SHIMMER SHATTER / Sofie Hagen

SHIMMER SHATTER / Sofie Hagen

Sofie Hagen’s show, Shimmer Shatter, busts a few myths about introversion. It clearly indicates that being an introvert does not mean you are cold and closed-off. It doesn’t mean you won’t stand up and be very funny in front of an audience. And it doesn’t mean you are unable to tell people about the strangest and most personal aspects of your life, like the time you married a plank of wood and invited your school friends around as witnesses.   

EDINBURGH IN THE SHADOWS / Beattie & Scratchmann

EDINBURGH IN THE SHADOWS / Beattie & Scratchmann

‘Fear is a wonderful thing, in small doses. You ride the ghost train into the darkness, knowing that eventually the doors will open and you will step out into the daylight once again.’ This is author Neil Gaiman’s explanation of why we love a scary story, and it well described the experience of joining Alex Beattie and Max Scratchmann for their bloodcurdling show Edinburgh in the Shadows

HOW IS UNCLE JOHN? / Creative Garage

HOW IS UNCLE JOHN? / Creative Garage

Abuse often comes shrouded in code. It comes in signs. Physical marks and distress, eyes that won’t meet yours, garbled speech, a sort of radical shrinking. There’s the less obvious, mental iterations. Rapid and sudden introversion, anxiety, depression: another sort of radical diminishing.

F*CKING MEN / King's Head Theatre

F*CKING MEN / King's Head Theatre

Ten interlocking scenes present separate sets of lovers, each semi-ironically riffing on different ‘aspects’ of love. The platonic ideal. ‘Simple’ carnal lust. Tortured archetypes (‘Actor’ and ‘Journalist’) playing out and struggling with their desires, counter-desires and the simple physical fact of their bodies. 

FLESH / Poliana and Ugne

FLESH / Poliana and Ugne

The performance starts with twisting shapes, shadowed yet hyper-exposed under multi-angled lighting, that seek to start the audience into a conversation about the body, its place in the physical world and its essential rootlessness. Does the body have a place and a function outside of its ‘sensual nature’, and can we find it in the act of movement? Or- more specifically- dance?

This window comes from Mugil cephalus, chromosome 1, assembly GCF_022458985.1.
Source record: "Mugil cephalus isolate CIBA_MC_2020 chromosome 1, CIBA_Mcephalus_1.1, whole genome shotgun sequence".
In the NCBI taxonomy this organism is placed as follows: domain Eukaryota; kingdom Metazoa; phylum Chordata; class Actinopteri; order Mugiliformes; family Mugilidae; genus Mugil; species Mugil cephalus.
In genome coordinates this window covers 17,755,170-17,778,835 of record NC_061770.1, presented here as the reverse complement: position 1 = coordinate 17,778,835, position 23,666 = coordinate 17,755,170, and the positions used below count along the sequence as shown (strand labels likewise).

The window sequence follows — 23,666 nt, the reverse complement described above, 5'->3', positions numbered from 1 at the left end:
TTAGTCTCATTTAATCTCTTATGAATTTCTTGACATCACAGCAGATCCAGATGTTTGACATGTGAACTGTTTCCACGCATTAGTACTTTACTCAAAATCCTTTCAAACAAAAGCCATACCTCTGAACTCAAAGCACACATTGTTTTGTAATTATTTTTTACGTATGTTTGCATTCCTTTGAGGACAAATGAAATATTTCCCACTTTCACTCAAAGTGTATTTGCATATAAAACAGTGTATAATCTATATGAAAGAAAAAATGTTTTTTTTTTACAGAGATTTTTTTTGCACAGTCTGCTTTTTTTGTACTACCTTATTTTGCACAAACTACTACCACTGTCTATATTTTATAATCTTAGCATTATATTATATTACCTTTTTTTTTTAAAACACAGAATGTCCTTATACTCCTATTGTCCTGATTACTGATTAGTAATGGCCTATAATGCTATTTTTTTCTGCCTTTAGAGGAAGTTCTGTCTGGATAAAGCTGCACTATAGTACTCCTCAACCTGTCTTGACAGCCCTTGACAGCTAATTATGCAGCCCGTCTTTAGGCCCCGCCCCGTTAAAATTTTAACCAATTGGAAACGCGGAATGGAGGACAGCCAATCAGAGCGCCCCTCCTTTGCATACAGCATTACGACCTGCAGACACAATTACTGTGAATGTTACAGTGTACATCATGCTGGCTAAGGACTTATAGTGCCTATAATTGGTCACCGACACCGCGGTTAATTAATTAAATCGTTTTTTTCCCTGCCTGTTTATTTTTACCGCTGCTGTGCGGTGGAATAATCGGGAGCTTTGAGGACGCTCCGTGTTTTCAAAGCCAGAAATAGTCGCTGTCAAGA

DROPPED / Gobsmacked Theatre Company

DROPPED / Gobsmacked Theatre Company

It’s an irony as old as time. Women may be seen as fit subjects for every conceivable violence, but they are not suitable for fight in war. From recent conflicts in Iraq, Afganistan and elsewhere, women's roles in the armed forces seem to extend little past the 2D. Physical, mental, societal violence is fit and fair game. But for a woman to fight in times of conflict has, until very recently, been seen as a frightening or morally disgusting transgression.  

50% LIABILITY / The Emslie Effect

50% LIABILITY / The Emslie Effect

Stripped down to its bloodless essentials, life is- give or take- a series of disjointed happenings, comings together and comings unstuck. There are birth pangs, there are death pangs. Big deal. John Emsile’s 50% Liability is a play that has something to say about all these things, plus one of those other elemental, everyday components: luck. Particularly, exclusively, bad luck.

BIT OF SUNSHINE / Bloody Deeds Productions in Association with Kilter Theatre

BIT OF SUNSHINE / Bloody Deeds Productions in Association with Kilter Theatre

How do you write anxiety? How do you act it? Two questions that present wildly unsatisfactory answers. There are the obvious ways, the tics, the coiled up physical tensions, the wild, unkempt hair, the wildly roving eyes. There’s the breathy, machine guy delivery of dialogue, or the visible signs of ‘nervous breakdown’. 

EVERY DAY I WAKE UP HOPEFUL / Christian Talbot

EVERY DAY I WAKE UP HOPEFUL / Christian Talbot

It’s one the enduring footballing cliches, parked somewhere alongside “a game of two halves” and the absurdist non-sequitur “sick as a parrot”: “it’s the hope that kills you”. Like all good cliches it invites you to consider an alternative, a refashioning, a making new. John Patrick Higgins’ Every Day I Wake Up Hopeful is an attempt at just such a refashioning. 

A DREAM OF DYING / Fake Escape Theatre

A DREAM OF DYING / Fake Escape Theatre

Life is just a matter of appropriate planning. A good life is a well ordered life. The fullest life is the most neatly divided life. Birth, school (“with outstanding grades”), a lucrative job, a beautiful wife, a spacious suburban house, grinning suburban children, early retirement, grinning suburban grandchildren, a cheerful death and a well peopled funeral. It’s so simple, so simply broken down.

THREE JUMPERS / Unearthed Theatre

THREE JUMPERS / Unearthed Theatre

A council worker watches on as a young man takes a running jump to throw himself off a bridge. He pulls back at the last moment. The young man, elegantly dressed, starts to converse with the dry witted street sweeper and the tone shifts. Things are revealed to be more complicated, as things often are.